The appointment of certain Republicans to the House Rules Committee could lead to dissent within the GOP as legislation is expected to be debated in the most transparent manner in years.

House Speaker Kevin McCarthy appointed five new members to the committee on Monday, including two Republicans—Chip Roy and Ralph Norman—who are Freedom Caucus members who openly disavowed his speakership during the majority of his strenuous 15-vote saga.

Along with Roy and Norman, new GOP members include Representatives Thomas Massie, Erin Houchin and Nick Langworthy. They join existing GOP members Michael Burgess, Guy Reschenthaler, Michelle Fischbach and Tom Cole.

“I am delighted to welcome a diverse slate of Republican members to the House Rules Committee,” said Cole, the committee chair, in a statement. “Between our returning members and those joining the panel for the first time, each has an important role to play and brings valuable perspective.”

The Texas Republican Roy voted against McCarthy 11 times, instead favoring Florida Representative Byron Donalds.

The Hill reported that Roy’s secured concessions in holding out against McCarthy led to the single-member motion to vacate the chair, the 72-hour rule to consider a bill, banning House GOP leadership and affiliated PACs from getting involved in open-seat primaries, increasing the number of Freedom Caucus members on the House Rules Committee, and creating a committee to target “weaponized government.”

“My colleagues and I worked hard to secure institutional changes to the rules of this body to empower rank-and-file members, allow members to hold leadership accountable, and to confront the business-as-usual practices that are destroying our Republic,” Roy said in a statement January 10 following the passing of reforms to House procedure.

“From the outset of this process, we set out to get the tools necessary to protect the American people from the machinations of this godforsaken town; that’s what we got,” he added.

Chip Roy McCarthy Massie Rules Committee Republicans
U.S. Representative Chip Roy, a Texas Republican, delivers remarks as the House of Representatives holds its vote for speaker of the House on the first day of the 118th Congress in the House Chamber of the U.S. Capitol on January 3 in Washington, D.C. Roy is a new member of the House Rules Committee, which could lead to dissent among certain members based on a new push for transparency and on-floor amendments.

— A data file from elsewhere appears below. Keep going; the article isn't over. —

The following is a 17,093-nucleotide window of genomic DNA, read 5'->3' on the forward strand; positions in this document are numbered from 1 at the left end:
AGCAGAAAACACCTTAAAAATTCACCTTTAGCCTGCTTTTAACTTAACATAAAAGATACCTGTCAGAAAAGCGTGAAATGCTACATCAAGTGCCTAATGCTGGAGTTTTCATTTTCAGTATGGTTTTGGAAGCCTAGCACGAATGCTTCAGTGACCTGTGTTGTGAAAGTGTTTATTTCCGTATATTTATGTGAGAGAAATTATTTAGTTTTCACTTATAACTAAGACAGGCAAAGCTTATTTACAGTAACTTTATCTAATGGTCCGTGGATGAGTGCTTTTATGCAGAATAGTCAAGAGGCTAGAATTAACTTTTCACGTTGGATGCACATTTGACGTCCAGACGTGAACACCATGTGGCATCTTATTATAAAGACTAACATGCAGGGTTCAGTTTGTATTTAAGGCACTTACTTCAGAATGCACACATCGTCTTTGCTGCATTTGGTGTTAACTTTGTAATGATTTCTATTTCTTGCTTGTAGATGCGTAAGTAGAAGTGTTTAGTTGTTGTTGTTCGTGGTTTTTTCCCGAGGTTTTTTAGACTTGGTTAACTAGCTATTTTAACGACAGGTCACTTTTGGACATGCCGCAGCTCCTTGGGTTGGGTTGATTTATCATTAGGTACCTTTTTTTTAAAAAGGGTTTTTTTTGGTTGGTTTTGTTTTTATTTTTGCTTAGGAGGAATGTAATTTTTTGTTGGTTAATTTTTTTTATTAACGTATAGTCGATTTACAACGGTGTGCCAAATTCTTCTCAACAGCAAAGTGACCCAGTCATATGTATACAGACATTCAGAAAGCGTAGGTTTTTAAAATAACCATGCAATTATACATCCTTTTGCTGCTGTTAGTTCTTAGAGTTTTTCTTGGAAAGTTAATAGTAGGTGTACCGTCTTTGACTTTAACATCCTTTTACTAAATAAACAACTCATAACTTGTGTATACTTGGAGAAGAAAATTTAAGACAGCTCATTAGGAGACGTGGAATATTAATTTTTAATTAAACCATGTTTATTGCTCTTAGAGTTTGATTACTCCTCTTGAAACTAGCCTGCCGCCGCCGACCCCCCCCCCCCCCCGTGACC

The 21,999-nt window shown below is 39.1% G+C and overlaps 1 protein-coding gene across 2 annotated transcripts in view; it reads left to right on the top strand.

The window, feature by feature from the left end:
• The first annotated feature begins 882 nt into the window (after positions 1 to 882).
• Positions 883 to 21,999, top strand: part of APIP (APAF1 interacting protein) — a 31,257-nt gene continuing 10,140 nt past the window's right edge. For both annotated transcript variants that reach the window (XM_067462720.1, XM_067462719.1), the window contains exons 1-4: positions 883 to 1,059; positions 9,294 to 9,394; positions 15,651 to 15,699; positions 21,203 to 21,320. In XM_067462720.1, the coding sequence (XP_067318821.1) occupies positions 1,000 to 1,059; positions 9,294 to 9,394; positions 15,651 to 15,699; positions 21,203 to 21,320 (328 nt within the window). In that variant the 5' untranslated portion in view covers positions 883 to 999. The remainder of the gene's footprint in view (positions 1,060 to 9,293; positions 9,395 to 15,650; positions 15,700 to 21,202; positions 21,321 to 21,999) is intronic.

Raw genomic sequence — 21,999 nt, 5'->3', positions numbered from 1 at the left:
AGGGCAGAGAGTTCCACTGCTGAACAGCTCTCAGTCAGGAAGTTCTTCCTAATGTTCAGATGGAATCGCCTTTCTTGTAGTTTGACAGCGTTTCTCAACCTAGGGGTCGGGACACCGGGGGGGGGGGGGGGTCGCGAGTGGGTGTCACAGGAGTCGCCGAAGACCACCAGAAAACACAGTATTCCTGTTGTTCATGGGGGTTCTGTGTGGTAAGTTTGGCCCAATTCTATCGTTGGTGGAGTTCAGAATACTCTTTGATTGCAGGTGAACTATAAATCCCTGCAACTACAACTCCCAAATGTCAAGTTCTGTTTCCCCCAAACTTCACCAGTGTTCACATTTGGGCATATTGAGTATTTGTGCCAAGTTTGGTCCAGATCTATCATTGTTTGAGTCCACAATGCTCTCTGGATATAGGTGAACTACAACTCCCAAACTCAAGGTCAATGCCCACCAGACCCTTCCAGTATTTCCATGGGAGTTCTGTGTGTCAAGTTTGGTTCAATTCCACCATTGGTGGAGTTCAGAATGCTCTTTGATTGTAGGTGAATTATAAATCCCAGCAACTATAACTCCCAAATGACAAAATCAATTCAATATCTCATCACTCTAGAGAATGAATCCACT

Win McNamee/Getty Images

New rules will “require that amendments remain germane to bills so there is no unnecessary pork included,” he added. A Jeffersonian rule is returning as well, to allow any member to bring forth a motion to “vacate the Chair” to improve leadership accountability.

In line with the “weaponization of government,” Roy said alleged abuses of the executive branch will be evaluated. He specifically mentioned “targeting parents,” the role of the FBI, and public health authorities’ actions during the COVID-19 pandemic.

Massie, who continuously voted for McCarthy, is not a Freedom Caucus member but has ardent views that are perceived as anti-establishment. He tweeted Monday about COVID-19 and, in his view, ill-informed information presented by the FDA, CDC and White House.

Casey Burgat, an assistant professor and director of the Legislative Affairs program at the Graduate School of Political Management at George Washington University, told Newsweek the Rules Committee has historically been the arm of the speaker.

Members have traditionally been chosen as loyalists to past speakers, without being watched over their shoulders and allowed to simply execute an agenda. But the newest members, notably Roy, Norman and Massie, could end up biting McCarthy in the long run.

“Who [McCarthy] named to the committee definitely will not be the historical arm of appointees,” Burgat said. “These are folks that have for a long time asked for decentralized power from the Speaker’s Office and more debate on the House floor—antithetical to how leadership wants to consider how legislation is discussed.”

That can put McCarthy in a bind if the three aforementioned members defect on any votes, as four Democrats on the committee could help to further upend votes. Those three members could also leverage other aspects.

Burgat said it has been several Congresses since members could offer any amendment on any portion of any bill, likely what said members want to push as the norm in this new Congress.

That provides the Democrats, the minority in this instance, an opportunity to offer amendments and also puts the Republicans in a tough spot if dissenters exist. The debt ceiling bill could preview what the next two years may hold.

Burgat said aside from what a losing party vote on the floor leads to politically, these new rules could improve political debate—especially when the majority of the American people aren’t keyed into issues most of the time.

On the contrary, it could lead to GOP grandstanding, infighting and legislative shortcomings.

“If we say that we want robust debate, if we say where we want our representatives to stand, this is the way to do it,” Burgat said.

Former Republican Congressman Justin Amash, now a libertarian, praised Massie and Roy being appointed.

“We might actually get a properly functioning legislative body if the other Republicans don’t screw things up at the behest of GOP leaders,” Amash tweeted.

Tea Party Patriots, described as a grassroots movement predicated on personal and economic freedom, congratulated Massie, Norman and Roy for their appointments.

“They will help bring accountability, change and responsibility to Washington,” the group tweeted.

Newsweek reached out to McCarthy for comment.